In lieu of a response to Melchiorre's motion to dismiss, appellant filed a motion for summary judgment with a supporting affidavit. The trial court continued the summary judgment motion pending a decision on Melchiorre's motion to dismiss.

Melchiorre later amended her motion to dismiss to include allegations that she did not know the corporation had been involuntarily dissolved in 1997. Specifically, she alleged neither her attorney, who was the registered agent for the corporation, nor the Secretary of State notified her personally that the corporation had been dissolved. In support of her amended motion, Melchiorre filed an affidavit stating she had personal knowledge of the facts alleged in the motion and that the allegations were true.

The trial court dismissed the count against the corporation pursuant to section 2-615, with leave to amend the complaint. However, rather than amending count I, plaintiff voluntarily dismissed with prejudice the action against the corporation. The trial court also dismissed count II against Melchiorre pursuant to section 2-619(a)(9); plaintiff now appeals this determination.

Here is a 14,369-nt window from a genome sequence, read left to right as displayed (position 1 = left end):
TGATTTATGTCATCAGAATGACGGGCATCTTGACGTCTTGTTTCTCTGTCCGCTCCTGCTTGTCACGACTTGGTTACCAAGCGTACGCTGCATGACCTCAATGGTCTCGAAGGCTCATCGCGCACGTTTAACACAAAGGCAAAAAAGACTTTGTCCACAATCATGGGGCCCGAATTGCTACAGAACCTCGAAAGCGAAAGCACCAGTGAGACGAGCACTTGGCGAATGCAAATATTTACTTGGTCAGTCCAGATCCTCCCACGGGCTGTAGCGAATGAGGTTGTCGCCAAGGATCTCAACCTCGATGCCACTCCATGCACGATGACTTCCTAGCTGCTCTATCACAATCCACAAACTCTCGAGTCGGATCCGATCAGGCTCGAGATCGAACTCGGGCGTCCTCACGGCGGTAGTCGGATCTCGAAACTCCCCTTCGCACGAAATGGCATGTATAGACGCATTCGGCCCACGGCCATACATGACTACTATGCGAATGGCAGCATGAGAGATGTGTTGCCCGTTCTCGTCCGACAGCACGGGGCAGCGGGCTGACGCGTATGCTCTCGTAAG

Standard of Review

A section 2-619 motion to dismiss raises certain defects or defenses and questions whether a defendant is entitled to judgment as a matter of law. 735 ILCS 5/2-619 (West 2000). When reviewing a motion to dismiss, this court must accept all well-pleaded facts as true (In re Parentage of M.J., 325 Ill. App. 3d 826, 829 (2001)) and view them in the light most favorable to the plaintiff (Summers v. Village of Durand, 267 Ill. App. 3d 767, 769 (1994)). The court may consider all facts presented in the pleadings, affidavits, and depositions contained in the record. Arriola v. Time Insurance Co., 296 Ill. App. 3d 303, 306 (1998). On appeal, the standard of review for a motion to dismiss is de novo, because the resolution hinges on a question of law. Prime Leasing, Inc. v. Kendig, 332 Ill. App. 3d 300, 307 (2002).

Sufficiency of the Record on Appeal